What I am not saying here is that Matthews’ assessment is wildly off in its critique of some selectedparticulars of EBO and airpower, which would only be an echo of the eloquent arguments thatLieutenant General Paul Van Riper (Retired, USMC) has made, or to a much lesser extent Dr. Milan Vego. What I am definitely saying here is Matthews widely missed the mark on the root cause of the Israeli Defense Force’s (IDF) problems in 2006. Furthermore, if not carefully managed in curriculum design, Matthews’ occasional paper will leave its readers with the conclusion that “for want of a nail… the kingdom was lost.” Which is a symbolic narrative where a king could not escape his rebellious peasants because the horse threw a shoe, and is only true as long as you ignore the policy precursors that precipitated the rebellion. With this metaphor in mind, as you will see below, CGSC should consider another source or text as either a replacement or augmentation to Matthews’ work so as to make the analysis via the case method more productive in terms of generating student critical thinking.

One possible alternative to Matthews’ flawed work might be William F. Owen’s article from The British Army Review Journal titled, “Back to Basics: What the British Army Should Learn from the 2nd Lebanon War.” Another possibility for consideration is Dr. Stephen Biddle and Jeffrey Friedman’s Strategic Studies Institute (SSI) monograph titled “The 2006 Lebanon Campaign and the Future of Warfare.” Like Matthews’ CSI publisher, SSI is also sponsored by the U.S. Army, but was able to successfully steer clear of over-elevating concepts and operational art over strategic mistakes and political choices as lessons learned. Finally, and probably most appropriately, CGSC might consider “Hard Fighting: Israel in Lebanon and Gaza” by David E. Johnson. Johnson’s work is clear-eyed about the limits of all differing capabilities against a “hybrid threat,” and while he spares no critique of Systemic Operational Design and the hubristic Brigadier General (Reserve) Naveh, he maintains the correct order of things in highlighting the political and strategic conditions that hastened the hard fight. Let us turn now, then, to a deeper examination of the U.S. Army CGSC’s chosen example of critical thinking as embodied in Matthews’ work.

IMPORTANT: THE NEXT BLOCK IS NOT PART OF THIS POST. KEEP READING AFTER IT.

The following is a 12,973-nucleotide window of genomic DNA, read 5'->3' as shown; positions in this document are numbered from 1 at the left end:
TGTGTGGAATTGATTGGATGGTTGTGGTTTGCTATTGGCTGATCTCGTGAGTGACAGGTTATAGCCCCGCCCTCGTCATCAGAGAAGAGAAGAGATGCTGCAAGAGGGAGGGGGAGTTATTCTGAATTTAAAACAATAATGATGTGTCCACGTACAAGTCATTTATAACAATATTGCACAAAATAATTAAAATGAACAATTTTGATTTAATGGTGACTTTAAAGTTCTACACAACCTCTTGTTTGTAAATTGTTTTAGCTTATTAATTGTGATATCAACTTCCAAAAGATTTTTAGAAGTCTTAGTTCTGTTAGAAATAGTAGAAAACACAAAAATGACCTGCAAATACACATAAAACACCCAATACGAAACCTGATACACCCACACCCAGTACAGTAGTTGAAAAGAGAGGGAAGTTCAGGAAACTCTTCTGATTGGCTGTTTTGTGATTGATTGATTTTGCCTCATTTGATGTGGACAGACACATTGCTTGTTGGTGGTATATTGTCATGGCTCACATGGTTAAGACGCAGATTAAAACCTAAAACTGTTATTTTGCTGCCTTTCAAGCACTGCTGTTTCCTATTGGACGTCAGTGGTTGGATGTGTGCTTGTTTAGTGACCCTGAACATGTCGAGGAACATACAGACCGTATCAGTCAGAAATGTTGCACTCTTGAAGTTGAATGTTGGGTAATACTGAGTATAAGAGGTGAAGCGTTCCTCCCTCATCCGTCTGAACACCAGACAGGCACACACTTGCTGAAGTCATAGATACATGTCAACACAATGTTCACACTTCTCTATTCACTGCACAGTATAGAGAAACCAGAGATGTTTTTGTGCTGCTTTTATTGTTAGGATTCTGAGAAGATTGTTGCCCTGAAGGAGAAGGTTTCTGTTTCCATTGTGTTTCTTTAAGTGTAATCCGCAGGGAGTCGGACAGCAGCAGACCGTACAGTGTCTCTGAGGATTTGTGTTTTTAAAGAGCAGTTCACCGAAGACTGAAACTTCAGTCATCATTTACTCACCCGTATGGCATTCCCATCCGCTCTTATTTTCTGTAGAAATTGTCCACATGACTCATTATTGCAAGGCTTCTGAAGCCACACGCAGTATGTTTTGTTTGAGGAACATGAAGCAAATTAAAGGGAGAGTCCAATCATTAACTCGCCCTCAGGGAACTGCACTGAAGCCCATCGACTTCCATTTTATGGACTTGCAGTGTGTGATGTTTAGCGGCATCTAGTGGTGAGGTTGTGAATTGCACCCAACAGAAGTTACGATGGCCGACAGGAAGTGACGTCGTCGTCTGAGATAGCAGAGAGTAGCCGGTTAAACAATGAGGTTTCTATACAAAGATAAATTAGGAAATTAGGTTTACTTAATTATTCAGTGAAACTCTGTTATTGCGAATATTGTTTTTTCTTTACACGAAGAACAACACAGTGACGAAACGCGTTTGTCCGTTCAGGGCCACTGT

In its beginning, We Were Caught Unprepared starts off well as a tool for critical thinking:

No conflict in recent past provides a more illuminating study for the US Army than the 2006 Hezbollah-Israeli war. After years of conducting successful counterinsurgency operations against the Palestinians, the Israeli military encountered substantial problems in shifting focus to major combat operations against Hezbollah…. Implications for the U.S. Army in this area should prove enlightening.

Indeed, the parallels between the IDF and the U.S. Army are evident. However, Matthews eventually misses the mark on this effort by overly focusing upon the their adoption of EBO doctrines and an initial reliance upon airpower in this conflict. Matthews’ ignoring the apparent facts of the war either highlights his dim strategic view of the conflict or favors an intellectually dishonest lesson for his readers — who are supposedly learning critical thinking from his paper. While Matthews mentions other significant “contributing factors” he immediately disparages their relative importance: first, that the IDF had poorly resourced and trained its conventional ground forces during its counterinsurgency campaigns in the years prior to 2006; second, that there was little political will to suffer Israeli casualties; and finally, the lack of a clearly identified military strategy. Apparently to Matthews, these are minor problems relative to EBO and airpower. Furthermore, Matthews really fails to grasp the nuances in how the IDF truly used EBO, and we have Johnson’s Hard Fighting to thank for the following clarification: